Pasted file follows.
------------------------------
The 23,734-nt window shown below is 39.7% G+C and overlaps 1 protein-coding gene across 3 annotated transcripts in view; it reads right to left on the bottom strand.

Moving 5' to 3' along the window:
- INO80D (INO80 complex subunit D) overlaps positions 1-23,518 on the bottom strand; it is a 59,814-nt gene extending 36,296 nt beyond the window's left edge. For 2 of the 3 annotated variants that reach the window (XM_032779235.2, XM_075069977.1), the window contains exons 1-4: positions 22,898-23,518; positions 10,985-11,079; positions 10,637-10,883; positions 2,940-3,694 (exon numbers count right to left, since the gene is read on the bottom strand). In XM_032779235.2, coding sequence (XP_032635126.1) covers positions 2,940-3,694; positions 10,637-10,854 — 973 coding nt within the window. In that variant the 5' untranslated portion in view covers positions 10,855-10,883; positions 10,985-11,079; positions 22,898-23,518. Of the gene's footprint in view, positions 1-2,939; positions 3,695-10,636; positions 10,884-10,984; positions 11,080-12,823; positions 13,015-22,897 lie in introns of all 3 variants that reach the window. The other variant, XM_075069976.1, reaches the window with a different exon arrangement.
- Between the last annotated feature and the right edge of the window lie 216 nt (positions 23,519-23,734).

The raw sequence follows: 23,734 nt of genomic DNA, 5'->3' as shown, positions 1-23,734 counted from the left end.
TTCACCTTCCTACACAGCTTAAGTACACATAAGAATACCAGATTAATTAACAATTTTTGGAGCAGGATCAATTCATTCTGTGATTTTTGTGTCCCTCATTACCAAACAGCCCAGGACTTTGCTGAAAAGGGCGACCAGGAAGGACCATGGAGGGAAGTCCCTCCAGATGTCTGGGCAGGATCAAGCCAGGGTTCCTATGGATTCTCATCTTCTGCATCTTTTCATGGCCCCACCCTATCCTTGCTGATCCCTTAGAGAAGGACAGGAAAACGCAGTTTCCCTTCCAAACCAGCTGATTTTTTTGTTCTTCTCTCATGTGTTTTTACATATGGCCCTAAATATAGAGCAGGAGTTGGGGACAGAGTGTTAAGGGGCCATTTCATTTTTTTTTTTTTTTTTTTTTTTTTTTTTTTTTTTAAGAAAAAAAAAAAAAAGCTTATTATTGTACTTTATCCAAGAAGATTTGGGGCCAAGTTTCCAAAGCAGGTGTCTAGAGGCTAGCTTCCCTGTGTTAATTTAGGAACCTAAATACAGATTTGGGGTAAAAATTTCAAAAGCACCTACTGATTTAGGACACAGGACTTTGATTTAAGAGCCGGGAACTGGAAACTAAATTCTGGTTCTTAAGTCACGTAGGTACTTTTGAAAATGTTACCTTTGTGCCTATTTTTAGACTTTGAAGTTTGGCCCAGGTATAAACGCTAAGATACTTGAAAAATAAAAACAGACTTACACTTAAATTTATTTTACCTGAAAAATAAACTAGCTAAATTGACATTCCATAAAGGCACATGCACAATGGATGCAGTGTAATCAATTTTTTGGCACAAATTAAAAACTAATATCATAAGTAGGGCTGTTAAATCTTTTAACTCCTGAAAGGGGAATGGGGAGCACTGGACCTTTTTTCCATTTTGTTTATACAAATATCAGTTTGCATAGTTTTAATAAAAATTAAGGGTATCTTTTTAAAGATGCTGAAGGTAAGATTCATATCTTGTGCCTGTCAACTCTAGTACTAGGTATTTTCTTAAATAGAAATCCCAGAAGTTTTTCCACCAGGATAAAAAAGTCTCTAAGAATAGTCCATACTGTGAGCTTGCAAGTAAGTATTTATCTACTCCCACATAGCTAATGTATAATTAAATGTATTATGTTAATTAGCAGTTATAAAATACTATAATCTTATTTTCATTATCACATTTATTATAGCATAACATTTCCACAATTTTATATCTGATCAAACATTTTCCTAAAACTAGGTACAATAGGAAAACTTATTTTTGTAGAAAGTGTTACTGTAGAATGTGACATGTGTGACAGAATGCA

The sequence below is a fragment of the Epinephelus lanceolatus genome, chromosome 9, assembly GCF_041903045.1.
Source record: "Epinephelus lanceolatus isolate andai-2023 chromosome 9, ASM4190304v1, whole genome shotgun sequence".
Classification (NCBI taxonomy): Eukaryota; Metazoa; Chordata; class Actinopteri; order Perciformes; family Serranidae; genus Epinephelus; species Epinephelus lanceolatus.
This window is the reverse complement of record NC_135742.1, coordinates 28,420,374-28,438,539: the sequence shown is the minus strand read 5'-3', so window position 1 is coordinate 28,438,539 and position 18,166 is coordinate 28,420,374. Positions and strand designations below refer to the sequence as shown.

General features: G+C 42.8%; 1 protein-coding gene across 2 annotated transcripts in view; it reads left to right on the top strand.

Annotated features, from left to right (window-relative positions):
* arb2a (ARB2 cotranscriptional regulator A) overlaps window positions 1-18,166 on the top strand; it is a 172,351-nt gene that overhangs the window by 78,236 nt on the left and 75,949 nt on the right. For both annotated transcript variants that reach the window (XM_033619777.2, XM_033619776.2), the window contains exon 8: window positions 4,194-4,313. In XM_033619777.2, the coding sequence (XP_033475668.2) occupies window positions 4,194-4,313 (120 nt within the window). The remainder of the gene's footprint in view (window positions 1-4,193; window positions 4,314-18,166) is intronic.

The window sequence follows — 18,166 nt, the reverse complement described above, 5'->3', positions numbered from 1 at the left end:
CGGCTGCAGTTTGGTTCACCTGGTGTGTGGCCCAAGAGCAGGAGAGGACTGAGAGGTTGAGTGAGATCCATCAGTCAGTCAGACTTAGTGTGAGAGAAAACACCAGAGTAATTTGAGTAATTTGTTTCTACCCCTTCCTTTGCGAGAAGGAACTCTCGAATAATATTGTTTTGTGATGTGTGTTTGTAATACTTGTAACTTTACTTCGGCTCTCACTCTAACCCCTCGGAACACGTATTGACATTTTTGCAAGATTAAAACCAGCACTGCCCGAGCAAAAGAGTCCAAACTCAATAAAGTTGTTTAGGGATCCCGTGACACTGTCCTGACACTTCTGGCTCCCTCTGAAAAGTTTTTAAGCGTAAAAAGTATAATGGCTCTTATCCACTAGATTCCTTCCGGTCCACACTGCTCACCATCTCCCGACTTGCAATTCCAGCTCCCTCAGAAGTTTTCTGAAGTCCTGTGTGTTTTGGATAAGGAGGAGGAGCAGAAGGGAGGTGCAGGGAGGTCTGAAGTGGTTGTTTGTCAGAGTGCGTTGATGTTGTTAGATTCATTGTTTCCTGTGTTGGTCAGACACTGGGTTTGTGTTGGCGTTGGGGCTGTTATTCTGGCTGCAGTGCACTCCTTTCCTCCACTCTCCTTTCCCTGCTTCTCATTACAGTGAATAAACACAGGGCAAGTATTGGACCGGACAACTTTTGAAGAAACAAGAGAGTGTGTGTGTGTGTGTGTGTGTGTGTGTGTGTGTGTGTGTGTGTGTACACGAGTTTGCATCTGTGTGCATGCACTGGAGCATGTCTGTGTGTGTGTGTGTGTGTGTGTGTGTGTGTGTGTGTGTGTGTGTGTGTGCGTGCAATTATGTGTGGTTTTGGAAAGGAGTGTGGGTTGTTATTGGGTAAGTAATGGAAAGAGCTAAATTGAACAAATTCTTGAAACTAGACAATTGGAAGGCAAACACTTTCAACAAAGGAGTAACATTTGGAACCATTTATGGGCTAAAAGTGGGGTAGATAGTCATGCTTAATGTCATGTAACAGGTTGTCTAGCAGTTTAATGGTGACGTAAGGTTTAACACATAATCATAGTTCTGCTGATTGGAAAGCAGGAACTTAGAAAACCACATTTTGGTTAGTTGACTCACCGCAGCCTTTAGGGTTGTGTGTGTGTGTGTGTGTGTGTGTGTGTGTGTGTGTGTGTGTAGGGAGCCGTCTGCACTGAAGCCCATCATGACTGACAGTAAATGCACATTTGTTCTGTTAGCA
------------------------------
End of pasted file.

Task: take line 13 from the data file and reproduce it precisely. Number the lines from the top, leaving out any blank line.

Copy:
* arb2a (ARB2 cotranscriptional regulator A) overlaps window positions 1-18,166 on the top strand; it is a 172,351-nt gene that overhangs the window by 78,236 nt on the left and 75,949 nt on the right. For both annotated transcript variants that reach the window (XM_033619777.2, XM_033619776.2), the window contains exon 8: window positions 4,194-4,313. In XM_033619777.2, the coding sequence (XP_033475668.2) occupies window positions 4,194-4,313 (120 nt within the window). The remainder of the gene's footprint in view (window positions 1-4,193; window positions 4,314-18,166) is intronic.